Sunday, July 25, 2010
Monterrico or more precise La Curvina, Guatemala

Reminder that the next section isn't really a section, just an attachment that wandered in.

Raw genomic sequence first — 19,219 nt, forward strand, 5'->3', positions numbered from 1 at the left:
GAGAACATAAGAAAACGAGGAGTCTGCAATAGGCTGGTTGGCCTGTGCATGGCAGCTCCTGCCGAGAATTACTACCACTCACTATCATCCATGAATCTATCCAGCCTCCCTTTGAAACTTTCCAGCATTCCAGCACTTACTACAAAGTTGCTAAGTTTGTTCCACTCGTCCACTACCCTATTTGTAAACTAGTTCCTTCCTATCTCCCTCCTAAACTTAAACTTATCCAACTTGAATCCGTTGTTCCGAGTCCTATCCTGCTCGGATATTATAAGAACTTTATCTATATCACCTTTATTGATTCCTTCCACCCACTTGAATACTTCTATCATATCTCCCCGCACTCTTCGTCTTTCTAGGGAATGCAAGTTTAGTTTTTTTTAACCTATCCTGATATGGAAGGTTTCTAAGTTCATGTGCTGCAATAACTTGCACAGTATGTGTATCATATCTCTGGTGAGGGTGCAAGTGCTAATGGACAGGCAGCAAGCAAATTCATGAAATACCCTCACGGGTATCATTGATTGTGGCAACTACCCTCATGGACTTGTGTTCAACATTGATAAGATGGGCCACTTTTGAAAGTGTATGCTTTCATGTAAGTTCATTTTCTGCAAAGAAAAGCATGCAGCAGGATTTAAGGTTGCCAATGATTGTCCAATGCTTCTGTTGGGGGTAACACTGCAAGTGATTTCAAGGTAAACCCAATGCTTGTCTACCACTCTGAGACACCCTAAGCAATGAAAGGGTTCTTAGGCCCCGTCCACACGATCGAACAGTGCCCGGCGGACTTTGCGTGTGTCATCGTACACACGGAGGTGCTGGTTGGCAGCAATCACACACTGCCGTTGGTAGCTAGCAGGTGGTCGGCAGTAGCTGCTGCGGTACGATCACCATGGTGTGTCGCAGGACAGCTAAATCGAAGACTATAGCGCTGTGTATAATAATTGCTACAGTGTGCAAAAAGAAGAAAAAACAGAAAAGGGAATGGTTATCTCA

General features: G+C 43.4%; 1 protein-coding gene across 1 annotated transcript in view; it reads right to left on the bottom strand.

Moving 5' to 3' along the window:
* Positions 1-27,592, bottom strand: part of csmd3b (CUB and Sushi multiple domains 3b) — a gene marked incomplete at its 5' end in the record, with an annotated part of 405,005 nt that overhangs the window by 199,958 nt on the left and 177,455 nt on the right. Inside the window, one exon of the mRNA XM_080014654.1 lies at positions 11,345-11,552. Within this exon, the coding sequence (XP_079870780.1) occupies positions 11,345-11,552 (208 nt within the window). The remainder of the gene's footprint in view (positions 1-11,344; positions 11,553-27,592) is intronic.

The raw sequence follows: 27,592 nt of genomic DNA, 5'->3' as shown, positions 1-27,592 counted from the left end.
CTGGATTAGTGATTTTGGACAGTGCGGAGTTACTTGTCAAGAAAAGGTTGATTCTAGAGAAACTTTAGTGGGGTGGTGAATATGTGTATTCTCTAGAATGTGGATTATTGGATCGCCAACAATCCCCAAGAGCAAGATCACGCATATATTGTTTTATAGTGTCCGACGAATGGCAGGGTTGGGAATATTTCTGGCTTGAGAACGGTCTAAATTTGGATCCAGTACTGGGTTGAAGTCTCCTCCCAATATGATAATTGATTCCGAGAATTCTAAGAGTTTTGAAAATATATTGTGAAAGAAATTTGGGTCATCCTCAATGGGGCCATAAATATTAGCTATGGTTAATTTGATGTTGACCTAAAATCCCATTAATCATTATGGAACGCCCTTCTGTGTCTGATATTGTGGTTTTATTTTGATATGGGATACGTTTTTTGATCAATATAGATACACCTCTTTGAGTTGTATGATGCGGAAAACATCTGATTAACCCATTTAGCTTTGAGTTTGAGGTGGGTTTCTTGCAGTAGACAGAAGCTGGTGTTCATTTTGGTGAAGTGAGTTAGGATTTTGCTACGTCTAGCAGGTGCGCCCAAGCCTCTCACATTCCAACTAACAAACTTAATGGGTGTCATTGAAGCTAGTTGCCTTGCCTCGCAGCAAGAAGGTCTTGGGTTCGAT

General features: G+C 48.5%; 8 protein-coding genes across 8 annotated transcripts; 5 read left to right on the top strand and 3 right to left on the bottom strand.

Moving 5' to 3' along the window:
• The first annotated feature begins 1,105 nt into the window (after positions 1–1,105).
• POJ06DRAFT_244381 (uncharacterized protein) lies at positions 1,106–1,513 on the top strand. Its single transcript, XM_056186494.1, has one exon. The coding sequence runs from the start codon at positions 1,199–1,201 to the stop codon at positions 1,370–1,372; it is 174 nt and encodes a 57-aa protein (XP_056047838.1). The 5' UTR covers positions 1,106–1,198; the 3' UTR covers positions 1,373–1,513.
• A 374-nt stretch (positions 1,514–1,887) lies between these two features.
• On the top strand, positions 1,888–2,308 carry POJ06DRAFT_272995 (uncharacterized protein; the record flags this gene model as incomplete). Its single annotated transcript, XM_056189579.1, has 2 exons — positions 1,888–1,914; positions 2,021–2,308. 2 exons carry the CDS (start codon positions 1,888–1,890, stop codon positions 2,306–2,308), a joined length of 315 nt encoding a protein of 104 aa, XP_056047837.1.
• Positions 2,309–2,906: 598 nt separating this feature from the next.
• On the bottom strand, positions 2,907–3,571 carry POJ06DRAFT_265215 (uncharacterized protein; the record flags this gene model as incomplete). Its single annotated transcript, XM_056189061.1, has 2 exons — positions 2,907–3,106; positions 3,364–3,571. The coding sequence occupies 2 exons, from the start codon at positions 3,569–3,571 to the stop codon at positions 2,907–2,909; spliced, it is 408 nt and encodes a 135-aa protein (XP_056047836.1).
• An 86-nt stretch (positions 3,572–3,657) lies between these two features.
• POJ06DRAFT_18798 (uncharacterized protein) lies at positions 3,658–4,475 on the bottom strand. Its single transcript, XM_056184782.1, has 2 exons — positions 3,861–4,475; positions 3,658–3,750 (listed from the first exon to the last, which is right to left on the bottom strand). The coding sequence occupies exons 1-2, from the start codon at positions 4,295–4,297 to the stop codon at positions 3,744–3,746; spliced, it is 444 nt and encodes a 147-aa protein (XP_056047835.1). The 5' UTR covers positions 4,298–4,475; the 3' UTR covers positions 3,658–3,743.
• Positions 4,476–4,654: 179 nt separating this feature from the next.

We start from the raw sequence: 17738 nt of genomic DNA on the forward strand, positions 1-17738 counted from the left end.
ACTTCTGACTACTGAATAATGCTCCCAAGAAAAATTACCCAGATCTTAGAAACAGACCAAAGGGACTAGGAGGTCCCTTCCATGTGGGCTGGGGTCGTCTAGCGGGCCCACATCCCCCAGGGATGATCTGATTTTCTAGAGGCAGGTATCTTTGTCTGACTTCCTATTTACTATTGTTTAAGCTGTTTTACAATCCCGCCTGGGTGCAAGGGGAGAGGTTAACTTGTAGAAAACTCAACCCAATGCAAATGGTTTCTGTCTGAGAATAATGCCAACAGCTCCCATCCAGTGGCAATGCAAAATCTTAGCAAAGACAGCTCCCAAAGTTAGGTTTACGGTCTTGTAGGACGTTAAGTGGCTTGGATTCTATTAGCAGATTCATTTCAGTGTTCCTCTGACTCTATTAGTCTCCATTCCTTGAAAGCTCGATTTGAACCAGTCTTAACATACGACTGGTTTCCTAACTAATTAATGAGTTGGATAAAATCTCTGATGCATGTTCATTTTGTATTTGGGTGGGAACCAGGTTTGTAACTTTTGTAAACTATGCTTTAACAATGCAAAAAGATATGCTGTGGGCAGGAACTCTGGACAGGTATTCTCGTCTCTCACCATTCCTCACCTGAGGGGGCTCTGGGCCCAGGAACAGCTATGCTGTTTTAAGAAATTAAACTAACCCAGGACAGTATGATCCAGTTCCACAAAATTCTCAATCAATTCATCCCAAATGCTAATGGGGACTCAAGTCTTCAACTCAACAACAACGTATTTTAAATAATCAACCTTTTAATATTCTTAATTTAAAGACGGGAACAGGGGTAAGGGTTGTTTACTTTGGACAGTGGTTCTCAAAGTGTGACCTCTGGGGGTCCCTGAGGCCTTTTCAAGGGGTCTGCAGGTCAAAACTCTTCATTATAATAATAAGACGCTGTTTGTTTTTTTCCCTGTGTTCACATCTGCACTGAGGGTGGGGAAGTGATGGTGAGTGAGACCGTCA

Mike, we find out does not technically live in Monterrico, he lives in La Curvina. A tiny hamlet south of Monterrico. To say we lost our heart here is not quite true but through Mike's eyes, we see a slice of Guatemalan life we would not normally see as tourists. Mike is as thoroughly integrated into this community as any transplanted American could be. For Guatemalan children, formal education ends at 6th grade. Mike has taken it upon himself to help the smartest and brightest continue. First by going to school in nearby Monterrico for 7th through 9th grades and then to a larger city for pre college. For this the student with his parents consent, stay with a family and attend higher education school. For the most part this is a prohibitive cost for most families but by our American standards is about $200.00 per year. He also holds English and computer classes at his home and on most days around 5 children come after school to have fun, learn and, with his encouragement, find out that there is more to life and that education will help them attain it. This is hard in an area where there is a 40% unmarried, unplanned birth rate. We find out that the main religion of Guatemala is Evangelican, which superceded Catholicism during the communist style wars throughout central America. Over the next few days, Tom & I meet the children and visit the town, the school and their families. I was awoken early on Saturday by Tanya, a 9 year old who speaks a little English. She solemnly showed me a necklace made from shells and tied it around my neck. She had stayed up on Friday night to make it for me. We had bonded the night before, now she holds my hand everywhere we go. On Friday, we visited the school. We had already been told that in the 6th grade class the top student is Franklin. Franklin continually scores in the 90's for all subjects to a perfect 100 in Mathematics. He has a scholarship to go to the upper school in Monterrico but his parents can not afford the money required for the uniforms, shoes, books and supplies he needs. He needs $120.00 for the 3 years of continued school. Tom & I are sold. We discuss with Mike the logistics of money and Mike, as he does with his own committments tells us he will do all the shopping. Saturday afternoon brought another surprise. Tanya showed up in the afternoon with windchimes made entirely of shells for us to remember them all. How could we forget? I cried and hugged her. She cried and hugged back. Sunday, after breakfast, we visited Franklin and his family. Their home is clean and scrubbed. We chat. They proudly produce in an instant Franklin's report cards and then a file of his achievements. Diplomas, top marks, a trip in an airplane awarded to the top student of each class each year. January 15th they must make the decision for continuing his schooling but... Mike informs them that Tom & I will provide his uniforms and other items needed. $120.00 a year. A Sushi dinner for us, a chance to get an education for him. They were so overwhelmed and thankful. Later that day, Tanya shows up. At 3 in the afternoon, her family want to take us in their small boat for a trip into the mangrove area. These people are amazing. They have so very little and yet share so easily. At 3pm Tanya takes us to her home. Again, it is spotless. Tanya has 3 sisters. The eldest is married and works in the local bank, Bianca goes to pre college school and is only home at weekends, Sorrida (who Mike sponsers in school) wants to be a doctor and Tanya, at nine would like to be a dentist (she helped one on the last visit to town). Again the house is spotless, the girls clean. The whole family accompanies us. They show us where they thread shells to make necklaces, windchimes and other items from shells, where they cultivate water and make salt and where they fish. They are lucky. Their father has a good job by these standards. He is the caretaker of a huge mansion here for a wealthy Guatemalan family. This means a regular income. He also understands that his daughters need an education to satisfy their obvious intellect and to become more than average. Mike helps. It is humbling. As a side note, anyone who upgrades their laptops, let me know. Mike needs old laptops in Guatemala. His goal is to have one in every classroom here. Sunday is our last meal with the extended family. As a bonus, we get to Skype home. The children are amazed. At Tom's mom and his sister, a doctor. They ask me many questions about our life and family. There were hugs and tears at the end of the evening and promises from Tom & I to be sure to send emails and come back on our return. Monday, we ready the motorhome. Sorrida shows up. They remembered Tom did not have a gift. Now he also has a shell necklace to remember La Curvina. Sorrida and Mike's other sponsored student, Gracie have school starting at 1pm until 6pm (grades 7 - 9). Usually they walk the 3 mile or so to town but we tell Sorrida that we will pick them up at 11:30 and drop them off. The idea of riding in the motorhome is exciting. First we have to go to the school so see Franklin and Tanya. More hugs, kisses and photos. Then we pick up Sorrida and Gracie, drop them off and head off. I am already looking forward to returning!